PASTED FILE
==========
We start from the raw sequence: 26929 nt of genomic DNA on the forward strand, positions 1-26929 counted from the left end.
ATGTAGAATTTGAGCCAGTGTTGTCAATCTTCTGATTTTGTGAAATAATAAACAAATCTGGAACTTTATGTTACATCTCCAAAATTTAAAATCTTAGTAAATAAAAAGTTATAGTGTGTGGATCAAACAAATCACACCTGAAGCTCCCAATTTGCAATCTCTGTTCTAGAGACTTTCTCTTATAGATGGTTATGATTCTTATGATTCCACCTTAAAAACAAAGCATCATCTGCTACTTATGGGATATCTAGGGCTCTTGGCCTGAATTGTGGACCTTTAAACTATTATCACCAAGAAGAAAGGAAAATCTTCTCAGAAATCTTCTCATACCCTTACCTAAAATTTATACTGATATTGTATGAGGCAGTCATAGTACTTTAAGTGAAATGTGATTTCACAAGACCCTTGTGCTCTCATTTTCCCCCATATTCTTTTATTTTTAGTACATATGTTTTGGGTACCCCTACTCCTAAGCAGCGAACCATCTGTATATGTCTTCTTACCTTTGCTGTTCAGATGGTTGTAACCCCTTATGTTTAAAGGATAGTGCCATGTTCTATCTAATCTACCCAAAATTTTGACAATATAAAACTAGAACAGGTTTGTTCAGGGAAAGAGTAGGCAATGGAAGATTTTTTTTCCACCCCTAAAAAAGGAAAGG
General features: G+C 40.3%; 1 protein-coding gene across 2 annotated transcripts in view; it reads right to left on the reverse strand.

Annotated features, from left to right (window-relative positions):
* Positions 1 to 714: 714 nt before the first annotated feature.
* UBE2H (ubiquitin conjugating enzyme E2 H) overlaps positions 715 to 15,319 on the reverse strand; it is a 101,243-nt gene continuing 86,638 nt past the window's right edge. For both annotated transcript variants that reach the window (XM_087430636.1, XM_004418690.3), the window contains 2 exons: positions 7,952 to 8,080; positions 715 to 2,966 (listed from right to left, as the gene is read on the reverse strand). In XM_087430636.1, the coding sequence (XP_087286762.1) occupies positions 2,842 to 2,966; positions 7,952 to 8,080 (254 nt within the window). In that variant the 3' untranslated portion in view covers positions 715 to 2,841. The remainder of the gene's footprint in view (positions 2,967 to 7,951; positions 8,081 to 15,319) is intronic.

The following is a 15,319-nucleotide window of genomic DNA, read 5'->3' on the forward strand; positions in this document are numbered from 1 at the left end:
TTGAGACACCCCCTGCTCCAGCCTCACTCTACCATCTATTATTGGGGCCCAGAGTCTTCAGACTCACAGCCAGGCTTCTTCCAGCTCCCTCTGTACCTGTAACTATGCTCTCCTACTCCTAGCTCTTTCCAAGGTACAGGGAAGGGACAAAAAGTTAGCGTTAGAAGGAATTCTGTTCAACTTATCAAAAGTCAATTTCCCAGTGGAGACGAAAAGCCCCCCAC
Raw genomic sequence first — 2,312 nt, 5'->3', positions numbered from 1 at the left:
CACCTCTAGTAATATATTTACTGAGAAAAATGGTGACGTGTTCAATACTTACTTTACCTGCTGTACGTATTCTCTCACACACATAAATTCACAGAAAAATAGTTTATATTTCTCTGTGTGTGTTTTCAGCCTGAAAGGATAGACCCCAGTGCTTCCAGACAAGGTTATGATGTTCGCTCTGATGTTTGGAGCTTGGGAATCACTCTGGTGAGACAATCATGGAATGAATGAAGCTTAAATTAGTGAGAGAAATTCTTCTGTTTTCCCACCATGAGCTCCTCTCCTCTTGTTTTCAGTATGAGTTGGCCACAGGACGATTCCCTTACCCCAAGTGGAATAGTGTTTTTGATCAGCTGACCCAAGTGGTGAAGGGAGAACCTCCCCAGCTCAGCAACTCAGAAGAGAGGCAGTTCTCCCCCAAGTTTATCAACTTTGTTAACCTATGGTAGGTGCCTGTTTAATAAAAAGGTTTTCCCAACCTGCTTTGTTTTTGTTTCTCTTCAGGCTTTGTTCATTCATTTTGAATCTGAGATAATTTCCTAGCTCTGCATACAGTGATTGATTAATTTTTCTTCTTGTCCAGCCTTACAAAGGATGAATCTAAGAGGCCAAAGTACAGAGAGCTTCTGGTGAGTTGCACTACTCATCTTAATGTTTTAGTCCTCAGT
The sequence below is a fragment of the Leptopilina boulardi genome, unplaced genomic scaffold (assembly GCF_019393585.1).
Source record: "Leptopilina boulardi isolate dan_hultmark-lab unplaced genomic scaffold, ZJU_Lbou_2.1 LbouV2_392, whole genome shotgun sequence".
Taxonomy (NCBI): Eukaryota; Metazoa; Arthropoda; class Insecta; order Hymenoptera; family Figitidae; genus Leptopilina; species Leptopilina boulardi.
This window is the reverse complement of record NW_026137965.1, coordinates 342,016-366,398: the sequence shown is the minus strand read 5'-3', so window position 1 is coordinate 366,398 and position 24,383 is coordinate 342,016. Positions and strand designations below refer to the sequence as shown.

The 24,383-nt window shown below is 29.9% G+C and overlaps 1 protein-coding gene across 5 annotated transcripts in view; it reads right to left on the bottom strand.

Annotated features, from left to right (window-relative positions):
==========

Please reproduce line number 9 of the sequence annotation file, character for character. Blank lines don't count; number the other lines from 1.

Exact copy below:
Raw genomic sequence first — 2,312 nt, 5'->3', positions numbered from 1 at the left: